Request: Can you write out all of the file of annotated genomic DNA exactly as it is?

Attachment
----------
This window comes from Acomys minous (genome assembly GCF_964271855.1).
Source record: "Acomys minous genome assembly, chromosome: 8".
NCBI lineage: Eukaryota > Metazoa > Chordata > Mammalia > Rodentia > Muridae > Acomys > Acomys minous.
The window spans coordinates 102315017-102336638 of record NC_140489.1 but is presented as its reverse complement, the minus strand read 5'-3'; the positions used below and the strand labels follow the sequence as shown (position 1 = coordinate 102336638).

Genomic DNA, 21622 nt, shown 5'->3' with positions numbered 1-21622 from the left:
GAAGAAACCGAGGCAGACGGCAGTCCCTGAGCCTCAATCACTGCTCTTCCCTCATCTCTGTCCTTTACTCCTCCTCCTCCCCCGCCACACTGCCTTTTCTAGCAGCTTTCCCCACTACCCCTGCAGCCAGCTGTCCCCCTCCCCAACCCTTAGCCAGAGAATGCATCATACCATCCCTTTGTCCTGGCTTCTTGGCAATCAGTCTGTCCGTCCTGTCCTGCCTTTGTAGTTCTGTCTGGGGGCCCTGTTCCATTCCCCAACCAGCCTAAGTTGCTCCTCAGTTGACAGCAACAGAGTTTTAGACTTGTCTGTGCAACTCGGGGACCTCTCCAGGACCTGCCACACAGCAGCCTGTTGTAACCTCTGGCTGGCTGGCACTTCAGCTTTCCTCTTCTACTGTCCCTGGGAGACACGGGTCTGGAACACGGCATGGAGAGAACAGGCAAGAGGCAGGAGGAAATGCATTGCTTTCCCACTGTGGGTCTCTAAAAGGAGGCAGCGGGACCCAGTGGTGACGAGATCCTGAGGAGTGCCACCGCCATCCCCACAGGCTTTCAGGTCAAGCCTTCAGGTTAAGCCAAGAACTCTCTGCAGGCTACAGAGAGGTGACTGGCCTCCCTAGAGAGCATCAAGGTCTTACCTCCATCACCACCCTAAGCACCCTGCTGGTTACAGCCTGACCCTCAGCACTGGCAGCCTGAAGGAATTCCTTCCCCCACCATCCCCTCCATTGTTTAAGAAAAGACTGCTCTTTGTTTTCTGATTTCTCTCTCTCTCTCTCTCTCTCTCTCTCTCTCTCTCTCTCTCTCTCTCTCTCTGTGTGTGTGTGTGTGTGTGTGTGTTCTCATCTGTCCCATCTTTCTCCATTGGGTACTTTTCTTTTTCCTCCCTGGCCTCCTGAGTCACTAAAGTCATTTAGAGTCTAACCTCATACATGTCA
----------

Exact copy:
This window comes from Acomys minous (genome assembly GCF_964271855.1).
Source record: "Acomys minous genome assembly, chromosome: 8".
NCBI lineage: Eukaryota > Metazoa > Chordata > Mammalia > Rodentia > Muridae > Acomys > Acomys minous.
The window spans coordinates 102315017-102336638 of record NC_140489.1 but is presented as its reverse complement, the minus strand read 5'-3'; the positions used below and the strand labels follow the sequence as shown (position 1 = coordinate 102336638).

Genomic DNA, 21622 nt, shown 5'->3' with positions numbered 1-21622 from the left:
GAAGAAACCGAGGCAGACGGCAGTCCCTGAGCCTCAATCACTGCTCTTCCCTCATCTCTGTCCTTTACTCCTCCTCCTCCCCCGCCACACTGCCTTTTCTAGCAGCTTTCCCCACTACCCCTGCAGCCAGCTGTCCCCCTCCCCAACCCTTAGCCAGAGAATGCATCATACCATCCCTTTGTCCTGGCTTCTTGGCAATCAGTCTGTCCGTCCTGTCCTGCCTTTGTAGTTCTGTCTGGGGGCCCTGTTCCATTCCCCAACCAGCCTAAGTTGCTCCTCAGTTGACAGCAACAGAGTTTTAGACTTGTCTGTGCAACTCGGGGACCTCTCCAGGACCTGCCACACAGCAGCCTGTTGTAACCTCTGGCTGGCTGGCACTTCAGCTTTCCTCTTCTACTGTCCCTGGGAGACACGGGTCTGGAACACGGCATGGAGAGAACAGGCAAGAGGCAGGAGGAAATGCATTGCTTTCCCACTGTGGGTCTCTAAAAGGAGGCAGCGGGACCCAGTGGTGACGAGATCCTGAGGAGTGCCACCGCCATCCCCACAGGCTTTCAGGTCAAGCCTTCAGGTTAAGCCAAGAACTCTCTGCAGGCTACAGAGAGGTGACTGGCCTCCCTAGAGAGCATCAAGGTCTTACCTCCATCACCACCCTAAGCACCCTGCTGGTTACAGCCTGACCCTCAGCACTGGCAGCCTGAAGGAATTCCTTCCCCCACCATCCCCTCCATTGTTTAAGAAAAGACTGCTCTTTGTTTTCTGATTTCTCTCTCTCTCTCTCTCTCTCTCTCTCTCTCTCTCTCTCTCTCTCTCTCTCTGTGTGTGTGTGTGTGTGTGTGTGTTCTCATCTGTCCCATCTTTCTCCATTGGGTACTTTTCTTTTTCCTCCCTGGCCTCCTGAGTCACTAAAGTCATTTAGAGTCTAACCTCATACATGTCA